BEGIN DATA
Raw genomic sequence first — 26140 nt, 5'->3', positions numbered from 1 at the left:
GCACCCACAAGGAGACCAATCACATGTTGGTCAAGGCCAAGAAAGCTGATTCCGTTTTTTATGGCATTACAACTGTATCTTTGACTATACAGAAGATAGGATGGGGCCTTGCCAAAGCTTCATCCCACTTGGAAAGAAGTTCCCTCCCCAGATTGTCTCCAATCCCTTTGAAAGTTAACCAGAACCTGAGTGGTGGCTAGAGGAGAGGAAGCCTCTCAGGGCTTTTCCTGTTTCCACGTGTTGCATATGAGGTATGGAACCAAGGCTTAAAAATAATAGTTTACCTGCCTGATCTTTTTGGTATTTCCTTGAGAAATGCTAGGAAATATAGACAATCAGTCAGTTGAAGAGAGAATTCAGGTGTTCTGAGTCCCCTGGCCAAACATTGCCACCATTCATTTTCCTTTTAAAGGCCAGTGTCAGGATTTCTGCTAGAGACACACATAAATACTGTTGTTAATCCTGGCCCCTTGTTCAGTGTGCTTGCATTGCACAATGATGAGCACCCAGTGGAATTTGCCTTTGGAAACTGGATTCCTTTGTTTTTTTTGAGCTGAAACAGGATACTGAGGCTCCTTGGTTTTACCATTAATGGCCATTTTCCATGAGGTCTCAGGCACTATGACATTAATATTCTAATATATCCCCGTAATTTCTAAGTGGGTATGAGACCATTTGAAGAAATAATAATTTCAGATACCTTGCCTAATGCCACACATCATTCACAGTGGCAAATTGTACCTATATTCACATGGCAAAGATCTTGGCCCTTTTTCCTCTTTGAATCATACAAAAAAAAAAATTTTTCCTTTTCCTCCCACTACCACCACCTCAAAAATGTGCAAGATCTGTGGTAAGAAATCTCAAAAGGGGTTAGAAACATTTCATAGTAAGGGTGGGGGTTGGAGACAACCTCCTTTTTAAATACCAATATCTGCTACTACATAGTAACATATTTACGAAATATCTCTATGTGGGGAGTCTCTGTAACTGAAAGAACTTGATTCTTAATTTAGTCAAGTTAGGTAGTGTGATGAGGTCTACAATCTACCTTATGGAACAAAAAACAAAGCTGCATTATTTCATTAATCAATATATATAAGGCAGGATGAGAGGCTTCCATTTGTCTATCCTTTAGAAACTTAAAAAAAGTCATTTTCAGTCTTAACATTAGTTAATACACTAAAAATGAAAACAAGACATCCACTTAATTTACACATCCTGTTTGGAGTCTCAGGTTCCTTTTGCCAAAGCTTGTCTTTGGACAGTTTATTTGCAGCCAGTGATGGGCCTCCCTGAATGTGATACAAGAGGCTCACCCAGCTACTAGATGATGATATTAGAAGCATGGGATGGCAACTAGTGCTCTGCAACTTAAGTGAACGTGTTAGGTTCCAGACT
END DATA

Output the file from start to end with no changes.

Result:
Raw genomic sequence first — 26140 nt, 5'->3', positions numbered from 1 at the left:
GCACCCACAAGGAGACCAATCACATGTTGGTCAAGGCCAAGAAAGCTGATTCCGTTTTTTATGGCATTACAACTGTATCTTTGACTATACAGAAGATAGGATGGGGCCTTGCCAAAGCTTCATCCCACTTGGAAAGAAGTTCCCTCCCCAGATTGTCTCCAATCCCTTTGAAAGTTAACCAGAACCTGAGTGGTGGCTAGAGGAGAGGAAGCCTCTCAGGGCTTTTCCTGTTTCCACGTGTTGCATATGAGGTATGGAACCAAGGCTTAAAAATAATAGTTTACCTGCCTGATCTTTTTGGTATTTCCTTGAGAAATGCTAGGAAATATAGACAATCAGTCAGTTGAAGAGAGAATTCAGGTGTTCTGAGTCCCCTGGCCAAACATTGCCACCATTCATTTTCCTTTTAAAGGCCAGTGTCAGGATTTCTGCTAGAGACACACATAAATACTGTTGTTAATCCTGGCCCCTTGTTCAGTGTGCTTGCATTGCACAATGATGAGCACCCAGTGGAATTTGCCTTTGGAAACTGGATTCCTTTGTTTTTTTTGAGCTGAAACAGGATACTGAGGCTCCTTGGTTTTACCATTAATGGCCATTTTCCATGAGGTCTCAGGCACTATGACATTAATATTCTAATATATCCCCGTAATTTCTAAGTGGGTATGAGACCATTTGAAGAAATAATAATTTCAGATACCTTGCCTAATGCCACACATCATTCACAGTGGCAAATTGTACCTATATTCACATGGCAAAGATCTTGGCCCTTTTTCCTCTTTGAATCATACAAAAAAAAAAATTTTTCCTTTTCCTCCCACTACCACCACCTCAAAAATGTGCAAGATCTGTGGTAAGAAATCTCAAAAGGGGTTAGAAACATTTCATAGTAAGGGTGGGGGTTGGAGACAACCTCCTTTTTAAATACCAATATCTGCTACTACATAGTAACATATTTACGAAATATCTCTATGTGGGGAGTCTCTGTAACTGAAAGAACTTGATTCTTAATTTAGTCAAGTTAGGTAGTGTGATGAGGTCTACAATCTACCTTATGGAACAAAAAACAAAGCTGCATTATTTCATTAATCAATATATATAAGGCAGGATGAGAGGCTTCCATTTGTCTATCCTTTAGAAACTTAAAAAAAGTCATTTTCAGTCTTAACATTAGTTAATACACTAAAAATGAAAACAAGACATCCACTTAATTTACACATCCTGTTTGGAGTCTCAGGTTCCTTTTGCCAAAGCTTGTCTTTGGACAGTTTATTTGCAGCCAGTGATGGGCCTCCCTGAATGTGATACAAGAGGCTCACCCAGCTACTAGATGATGATATTAGAAGCATGGGATGGCAACTAGTGCTCTGCAACTTAAGTGAACGTGTTAGGTTCCAGACT